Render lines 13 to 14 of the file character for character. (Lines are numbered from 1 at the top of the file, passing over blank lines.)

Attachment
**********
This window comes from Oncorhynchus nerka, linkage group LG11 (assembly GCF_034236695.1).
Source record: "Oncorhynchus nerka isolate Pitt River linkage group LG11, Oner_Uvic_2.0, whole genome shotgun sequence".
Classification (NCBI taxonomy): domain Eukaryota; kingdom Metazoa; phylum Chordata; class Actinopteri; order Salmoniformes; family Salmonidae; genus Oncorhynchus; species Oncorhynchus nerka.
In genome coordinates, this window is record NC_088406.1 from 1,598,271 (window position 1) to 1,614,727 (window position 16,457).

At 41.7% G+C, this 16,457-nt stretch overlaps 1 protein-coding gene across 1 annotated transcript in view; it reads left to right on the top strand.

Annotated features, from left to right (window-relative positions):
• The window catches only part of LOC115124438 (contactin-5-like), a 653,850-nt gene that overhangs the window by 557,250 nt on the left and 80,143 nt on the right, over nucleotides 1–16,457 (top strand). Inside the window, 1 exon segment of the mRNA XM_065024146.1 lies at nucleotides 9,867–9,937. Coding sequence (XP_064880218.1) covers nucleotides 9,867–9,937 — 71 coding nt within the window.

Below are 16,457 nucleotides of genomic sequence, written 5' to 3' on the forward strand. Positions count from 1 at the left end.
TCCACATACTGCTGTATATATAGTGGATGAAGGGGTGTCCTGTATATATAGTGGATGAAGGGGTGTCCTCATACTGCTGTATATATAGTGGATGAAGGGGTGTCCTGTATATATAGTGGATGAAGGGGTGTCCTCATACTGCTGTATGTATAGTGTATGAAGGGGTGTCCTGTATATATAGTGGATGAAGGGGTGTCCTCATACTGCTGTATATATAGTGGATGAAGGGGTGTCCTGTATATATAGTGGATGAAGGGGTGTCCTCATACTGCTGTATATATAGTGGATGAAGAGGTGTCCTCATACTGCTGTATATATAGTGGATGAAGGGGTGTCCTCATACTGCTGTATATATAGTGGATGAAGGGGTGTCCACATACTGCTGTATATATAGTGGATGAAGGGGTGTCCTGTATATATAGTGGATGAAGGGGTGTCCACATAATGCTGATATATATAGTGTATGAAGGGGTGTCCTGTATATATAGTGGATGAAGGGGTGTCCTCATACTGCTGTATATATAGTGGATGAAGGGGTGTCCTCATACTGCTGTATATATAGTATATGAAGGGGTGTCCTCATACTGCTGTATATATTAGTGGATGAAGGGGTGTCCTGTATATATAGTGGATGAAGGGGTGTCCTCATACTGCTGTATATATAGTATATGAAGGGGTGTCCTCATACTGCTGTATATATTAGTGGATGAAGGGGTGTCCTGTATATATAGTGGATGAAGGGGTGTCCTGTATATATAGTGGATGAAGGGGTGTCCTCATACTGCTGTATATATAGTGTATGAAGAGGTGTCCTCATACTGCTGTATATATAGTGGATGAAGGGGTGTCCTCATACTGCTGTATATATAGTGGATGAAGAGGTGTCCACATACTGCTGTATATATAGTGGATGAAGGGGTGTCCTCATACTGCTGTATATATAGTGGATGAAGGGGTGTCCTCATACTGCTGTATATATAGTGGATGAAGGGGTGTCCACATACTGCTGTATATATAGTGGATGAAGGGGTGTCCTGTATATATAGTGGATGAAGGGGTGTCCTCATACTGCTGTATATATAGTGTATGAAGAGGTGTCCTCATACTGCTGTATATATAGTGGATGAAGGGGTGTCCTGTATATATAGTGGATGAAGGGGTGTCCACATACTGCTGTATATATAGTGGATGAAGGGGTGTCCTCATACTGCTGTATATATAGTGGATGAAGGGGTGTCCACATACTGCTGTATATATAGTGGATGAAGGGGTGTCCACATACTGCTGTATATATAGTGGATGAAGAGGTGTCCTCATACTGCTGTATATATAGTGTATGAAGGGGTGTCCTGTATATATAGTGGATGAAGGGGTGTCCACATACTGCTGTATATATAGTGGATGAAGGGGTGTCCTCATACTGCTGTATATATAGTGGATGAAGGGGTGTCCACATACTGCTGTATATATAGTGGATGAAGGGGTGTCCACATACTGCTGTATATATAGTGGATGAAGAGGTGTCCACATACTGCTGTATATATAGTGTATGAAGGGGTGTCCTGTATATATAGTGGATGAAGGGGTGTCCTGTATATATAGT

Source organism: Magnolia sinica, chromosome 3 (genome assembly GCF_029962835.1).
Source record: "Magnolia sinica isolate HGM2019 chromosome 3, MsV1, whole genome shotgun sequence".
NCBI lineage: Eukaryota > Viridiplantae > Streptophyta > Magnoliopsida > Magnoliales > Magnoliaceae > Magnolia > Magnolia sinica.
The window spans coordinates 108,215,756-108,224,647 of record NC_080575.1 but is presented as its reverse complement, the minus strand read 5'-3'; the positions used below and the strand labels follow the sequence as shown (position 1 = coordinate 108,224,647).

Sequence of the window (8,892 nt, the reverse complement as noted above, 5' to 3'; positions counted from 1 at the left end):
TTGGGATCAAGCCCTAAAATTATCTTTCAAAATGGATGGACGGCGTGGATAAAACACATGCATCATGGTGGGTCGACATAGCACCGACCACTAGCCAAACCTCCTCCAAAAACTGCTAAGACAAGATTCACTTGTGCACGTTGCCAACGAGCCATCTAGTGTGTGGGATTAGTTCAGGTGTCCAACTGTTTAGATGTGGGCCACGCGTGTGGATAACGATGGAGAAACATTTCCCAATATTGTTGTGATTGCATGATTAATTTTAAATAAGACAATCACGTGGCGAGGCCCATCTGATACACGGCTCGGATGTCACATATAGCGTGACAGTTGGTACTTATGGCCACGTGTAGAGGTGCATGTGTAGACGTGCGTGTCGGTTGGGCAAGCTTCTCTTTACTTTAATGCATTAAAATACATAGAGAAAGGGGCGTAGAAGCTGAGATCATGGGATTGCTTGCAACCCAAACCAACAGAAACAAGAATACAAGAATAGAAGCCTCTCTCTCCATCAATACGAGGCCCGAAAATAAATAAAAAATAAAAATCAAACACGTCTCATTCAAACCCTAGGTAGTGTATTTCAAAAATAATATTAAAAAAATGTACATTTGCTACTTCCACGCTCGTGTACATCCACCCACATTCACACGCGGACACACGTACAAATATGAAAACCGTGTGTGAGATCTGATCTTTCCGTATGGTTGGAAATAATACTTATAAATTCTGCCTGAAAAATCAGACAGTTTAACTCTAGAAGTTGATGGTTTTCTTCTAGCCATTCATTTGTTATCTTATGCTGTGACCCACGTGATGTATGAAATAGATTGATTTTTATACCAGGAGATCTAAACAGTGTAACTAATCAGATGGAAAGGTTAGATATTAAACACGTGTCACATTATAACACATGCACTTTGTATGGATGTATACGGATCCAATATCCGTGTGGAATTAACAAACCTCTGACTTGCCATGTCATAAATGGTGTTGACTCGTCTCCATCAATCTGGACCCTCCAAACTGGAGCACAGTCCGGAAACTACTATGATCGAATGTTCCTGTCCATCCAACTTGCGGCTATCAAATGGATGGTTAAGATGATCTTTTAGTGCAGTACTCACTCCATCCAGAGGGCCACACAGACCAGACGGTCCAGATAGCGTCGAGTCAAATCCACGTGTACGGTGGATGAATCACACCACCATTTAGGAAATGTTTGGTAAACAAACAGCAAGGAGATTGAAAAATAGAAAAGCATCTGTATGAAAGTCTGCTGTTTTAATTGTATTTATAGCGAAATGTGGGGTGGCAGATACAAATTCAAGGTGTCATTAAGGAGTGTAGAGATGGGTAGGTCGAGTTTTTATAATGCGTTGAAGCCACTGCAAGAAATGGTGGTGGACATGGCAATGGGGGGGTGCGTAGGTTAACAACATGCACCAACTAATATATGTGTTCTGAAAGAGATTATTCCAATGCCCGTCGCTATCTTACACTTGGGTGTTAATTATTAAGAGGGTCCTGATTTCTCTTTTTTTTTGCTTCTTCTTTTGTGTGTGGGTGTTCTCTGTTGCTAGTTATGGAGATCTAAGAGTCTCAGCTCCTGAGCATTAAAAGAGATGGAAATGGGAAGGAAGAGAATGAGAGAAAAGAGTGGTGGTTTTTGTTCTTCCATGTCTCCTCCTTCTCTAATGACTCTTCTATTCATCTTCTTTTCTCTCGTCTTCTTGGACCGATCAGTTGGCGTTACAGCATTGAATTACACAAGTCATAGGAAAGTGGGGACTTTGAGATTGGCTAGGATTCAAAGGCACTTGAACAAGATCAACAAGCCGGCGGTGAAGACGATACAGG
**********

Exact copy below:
The window spans coordinates 108,215,756-108,224,647 of record NC_080575.1 but is presented as its reverse complement, the minus strand read 5'-3'; the positions used below and the strand labels follow the sequence as shown (position 1 = coordinate 108,224,647).

Sequence of the window (8,892 nt, the reverse complement as noted above, 5' to 3'; positions counted from 1 at the left end):